Iron Chef Dinner 2015


I can’t believe it’s already March. Is it too late to say happy New Year and happy Valentine’s Day? I’ve been so busy juggling between work, wedding plans and numerous other things that blogging has been pushed to the bottom of the to-do list. Yes you read right, wedding plans!!

Yuye proposed towards the end of last year and I’ve been stressing over the details ever since. Now I totally understand why there are so many bridezillas, I feel like I might just turn into one of them (fingers crossed not..).

Even though we’ve been quite busy, we still made time for the Iron Chef Dinner that took place over the Valentine’s Day weekend this year. I’m not sure if we made the right decision to choose this event over Heston’s Fat Duck (even though we probably wouldn’t have scored a table anyway) but that’s something I would never find out.

At $380 per person, it was quite a heavy burden on my wallet. This meal included a 6 course meal cooked by the Iron Chefs from the renowned Japanese cooking show of the same name – surely if you’re a foodie you’d know of the show – and (forced) wine pairing. Yes, you didn’t have a choice even if you don’t drink.

As I am a huge fan of the show, Yuye and I along with 4 other friends decided to fork out the big bucks to attend the event.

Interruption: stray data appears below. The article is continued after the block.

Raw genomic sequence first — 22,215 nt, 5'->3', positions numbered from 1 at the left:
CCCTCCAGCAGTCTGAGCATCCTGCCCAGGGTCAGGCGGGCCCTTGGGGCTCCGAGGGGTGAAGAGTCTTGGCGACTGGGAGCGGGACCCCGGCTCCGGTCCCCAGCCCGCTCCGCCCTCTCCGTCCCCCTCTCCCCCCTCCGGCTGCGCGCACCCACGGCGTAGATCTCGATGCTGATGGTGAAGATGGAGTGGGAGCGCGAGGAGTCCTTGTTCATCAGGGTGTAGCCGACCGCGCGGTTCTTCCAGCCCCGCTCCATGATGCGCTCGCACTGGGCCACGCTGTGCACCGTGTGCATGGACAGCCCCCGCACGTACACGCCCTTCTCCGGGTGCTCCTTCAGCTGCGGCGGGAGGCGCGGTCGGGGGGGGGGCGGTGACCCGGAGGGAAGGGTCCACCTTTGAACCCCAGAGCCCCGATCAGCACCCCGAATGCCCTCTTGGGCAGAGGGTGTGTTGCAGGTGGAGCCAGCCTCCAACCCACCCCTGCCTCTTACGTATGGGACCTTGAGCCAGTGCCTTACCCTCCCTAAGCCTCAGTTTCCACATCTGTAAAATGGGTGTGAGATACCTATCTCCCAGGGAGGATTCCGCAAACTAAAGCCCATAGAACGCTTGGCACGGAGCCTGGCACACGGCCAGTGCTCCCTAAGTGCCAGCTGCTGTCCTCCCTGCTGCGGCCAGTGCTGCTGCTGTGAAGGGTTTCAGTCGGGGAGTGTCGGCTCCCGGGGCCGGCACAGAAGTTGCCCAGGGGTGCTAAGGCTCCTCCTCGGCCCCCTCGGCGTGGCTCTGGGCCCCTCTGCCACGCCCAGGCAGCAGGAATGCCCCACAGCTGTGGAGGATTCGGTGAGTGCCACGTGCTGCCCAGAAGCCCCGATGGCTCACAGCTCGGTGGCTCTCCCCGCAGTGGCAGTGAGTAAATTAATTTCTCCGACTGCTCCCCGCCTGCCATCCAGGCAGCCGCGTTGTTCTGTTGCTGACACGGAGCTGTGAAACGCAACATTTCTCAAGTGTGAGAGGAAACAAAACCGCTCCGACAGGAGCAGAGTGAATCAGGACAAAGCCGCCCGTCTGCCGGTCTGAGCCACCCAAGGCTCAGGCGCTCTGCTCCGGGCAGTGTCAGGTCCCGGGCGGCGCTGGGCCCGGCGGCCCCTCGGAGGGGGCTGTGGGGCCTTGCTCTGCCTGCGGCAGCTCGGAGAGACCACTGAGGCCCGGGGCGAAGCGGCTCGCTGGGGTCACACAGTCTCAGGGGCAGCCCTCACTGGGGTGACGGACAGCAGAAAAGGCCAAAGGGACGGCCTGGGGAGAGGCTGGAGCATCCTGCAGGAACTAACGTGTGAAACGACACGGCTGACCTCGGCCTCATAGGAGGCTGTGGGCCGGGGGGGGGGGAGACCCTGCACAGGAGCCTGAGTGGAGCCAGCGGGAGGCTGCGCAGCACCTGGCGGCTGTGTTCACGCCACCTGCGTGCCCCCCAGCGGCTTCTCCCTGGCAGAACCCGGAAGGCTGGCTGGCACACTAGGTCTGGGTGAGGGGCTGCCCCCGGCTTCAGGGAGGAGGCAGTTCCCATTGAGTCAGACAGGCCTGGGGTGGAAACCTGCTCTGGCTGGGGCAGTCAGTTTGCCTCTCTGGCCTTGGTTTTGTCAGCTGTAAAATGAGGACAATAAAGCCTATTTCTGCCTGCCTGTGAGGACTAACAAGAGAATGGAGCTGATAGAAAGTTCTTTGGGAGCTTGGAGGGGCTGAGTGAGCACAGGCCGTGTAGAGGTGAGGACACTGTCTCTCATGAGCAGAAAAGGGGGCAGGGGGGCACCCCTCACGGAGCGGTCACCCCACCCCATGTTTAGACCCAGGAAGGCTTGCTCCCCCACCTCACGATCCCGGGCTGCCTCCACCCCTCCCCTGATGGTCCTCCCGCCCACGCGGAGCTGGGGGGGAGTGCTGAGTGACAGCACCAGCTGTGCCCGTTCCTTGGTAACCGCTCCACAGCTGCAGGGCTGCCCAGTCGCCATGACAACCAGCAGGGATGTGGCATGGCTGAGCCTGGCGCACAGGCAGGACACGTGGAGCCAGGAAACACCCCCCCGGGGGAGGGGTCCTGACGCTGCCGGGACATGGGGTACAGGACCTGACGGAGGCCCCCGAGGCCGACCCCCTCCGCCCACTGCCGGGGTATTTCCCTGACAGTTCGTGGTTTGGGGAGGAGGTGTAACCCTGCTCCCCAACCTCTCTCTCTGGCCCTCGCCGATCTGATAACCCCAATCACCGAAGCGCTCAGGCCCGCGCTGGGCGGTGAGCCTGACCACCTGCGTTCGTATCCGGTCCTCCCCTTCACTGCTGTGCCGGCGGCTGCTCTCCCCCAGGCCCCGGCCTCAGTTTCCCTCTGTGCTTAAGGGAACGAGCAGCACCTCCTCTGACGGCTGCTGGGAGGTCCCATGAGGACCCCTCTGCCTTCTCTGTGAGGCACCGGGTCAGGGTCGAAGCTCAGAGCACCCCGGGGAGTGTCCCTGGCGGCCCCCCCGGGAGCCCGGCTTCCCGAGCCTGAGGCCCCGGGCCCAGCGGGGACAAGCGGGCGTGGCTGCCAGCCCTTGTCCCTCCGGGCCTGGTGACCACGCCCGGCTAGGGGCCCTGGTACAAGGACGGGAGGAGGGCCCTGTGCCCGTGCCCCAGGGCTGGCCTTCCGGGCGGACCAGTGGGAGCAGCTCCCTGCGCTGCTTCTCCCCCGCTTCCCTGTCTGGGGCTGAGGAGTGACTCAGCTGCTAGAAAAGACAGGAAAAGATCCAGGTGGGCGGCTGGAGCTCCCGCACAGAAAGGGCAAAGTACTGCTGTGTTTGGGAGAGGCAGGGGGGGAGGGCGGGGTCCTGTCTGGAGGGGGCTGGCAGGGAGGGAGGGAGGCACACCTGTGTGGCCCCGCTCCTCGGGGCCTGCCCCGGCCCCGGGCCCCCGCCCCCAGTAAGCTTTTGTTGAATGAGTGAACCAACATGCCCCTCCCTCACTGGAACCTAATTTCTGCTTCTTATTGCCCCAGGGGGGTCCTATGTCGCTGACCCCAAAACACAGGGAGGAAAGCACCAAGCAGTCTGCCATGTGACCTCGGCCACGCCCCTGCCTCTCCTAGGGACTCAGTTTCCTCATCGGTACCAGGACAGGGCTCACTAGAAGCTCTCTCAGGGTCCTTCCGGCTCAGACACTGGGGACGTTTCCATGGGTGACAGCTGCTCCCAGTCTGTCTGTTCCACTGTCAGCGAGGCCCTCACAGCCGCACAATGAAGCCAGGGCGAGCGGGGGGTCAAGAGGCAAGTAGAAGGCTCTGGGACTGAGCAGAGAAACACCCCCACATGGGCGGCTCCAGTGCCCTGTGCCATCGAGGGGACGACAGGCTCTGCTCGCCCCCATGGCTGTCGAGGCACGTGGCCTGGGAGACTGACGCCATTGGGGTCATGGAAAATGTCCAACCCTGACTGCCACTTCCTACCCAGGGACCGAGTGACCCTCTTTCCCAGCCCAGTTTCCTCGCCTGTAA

The evening kicked off with numerous finger foods and drinks in the RACV building where the dinner was held. I tried to hold back from pigging out on the finger foods as I wanted to keep some stomach for the main dishes. The finger foods were mostly just average.

The foie gras brulee with candied grapes and gingerbread was inconsistently salted – one was very salty and another completely bland – if they were well seasoned, this would have been a great little nibble to get me salivated.

The cauliflower soup with avruga caviar was a little on the bland side as well and didn’t excite me much even though I love cauliflower.

The beetroot jelly and chevre with gold leaf was interesting and I did enjoy this one a bit more than others. It was lightly sweet and creamy from the goats cheese.